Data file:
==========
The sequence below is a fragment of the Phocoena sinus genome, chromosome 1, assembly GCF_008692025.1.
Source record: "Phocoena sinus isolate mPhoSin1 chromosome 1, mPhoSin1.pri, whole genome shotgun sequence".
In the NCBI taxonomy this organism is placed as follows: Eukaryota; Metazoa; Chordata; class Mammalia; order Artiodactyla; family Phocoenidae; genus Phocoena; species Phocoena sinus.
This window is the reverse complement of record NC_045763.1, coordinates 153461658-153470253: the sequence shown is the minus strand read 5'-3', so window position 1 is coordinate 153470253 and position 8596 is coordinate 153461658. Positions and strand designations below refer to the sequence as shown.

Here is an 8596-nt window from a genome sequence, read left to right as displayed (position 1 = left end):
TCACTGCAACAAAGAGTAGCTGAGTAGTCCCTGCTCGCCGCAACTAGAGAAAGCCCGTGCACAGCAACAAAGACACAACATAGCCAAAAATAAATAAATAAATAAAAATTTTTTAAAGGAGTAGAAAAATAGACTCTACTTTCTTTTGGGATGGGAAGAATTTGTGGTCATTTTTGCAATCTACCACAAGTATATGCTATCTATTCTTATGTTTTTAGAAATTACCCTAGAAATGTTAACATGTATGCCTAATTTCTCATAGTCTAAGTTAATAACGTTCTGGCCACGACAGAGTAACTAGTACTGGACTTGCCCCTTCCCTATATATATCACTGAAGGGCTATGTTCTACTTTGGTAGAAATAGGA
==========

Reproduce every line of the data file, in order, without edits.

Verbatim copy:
The sequence below is a fragment of the Phocoena sinus genome, chromosome 1, assembly GCF_008692025.1.
Source record: "Phocoena sinus isolate mPhoSin1 chromosome 1, mPhoSin1.pri, whole genome shotgun sequence".
In the NCBI taxonomy this organism is placed as follows: Eukaryota; Metazoa; Chordata; class Mammalia; order Artiodactyla; family Phocoenidae; genus Phocoena; species Phocoena sinus.
This window is the reverse complement of record NC_045763.1, coordinates 153461658-153470253: the sequence shown is the minus strand read 5'-3', so window position 1 is coordinate 153470253 and position 8596 is coordinate 153461658. Positions and strand designations below refer to the sequence as shown.

Here is an 8596-nt window from a genome sequence, read left to right as displayed (position 1 = left end):
TCACTGCAACAAAGAGTAGCTGAGTAGTCCCTGCTCGCCGCAACTAGAGAAAGCCCGTGCACAGCAACAAAGACACAACATAGCCAAAAATAAATAAATAAATAAAAATTTTTTAAAGGAGTAGAAAAATAGACTCTACTTTCTTTTGGGATGGGAAGAATTTGTGGTCATTTTTGCAATCTACCACAAGTATATGCTATCTATTCTTATGTTTTTAGAAATTACCCTAGAAATGTTAACATGTATGCCTAATTTCTCATAGTCTAAGTTAATAACGTTCTGGCCACGACAGAGTAACTAGTACTGGACTTGCCCCTTCCCTATATATATCACTGAAGGGCTATGTTCTACTTTGGTAGAAATAGGA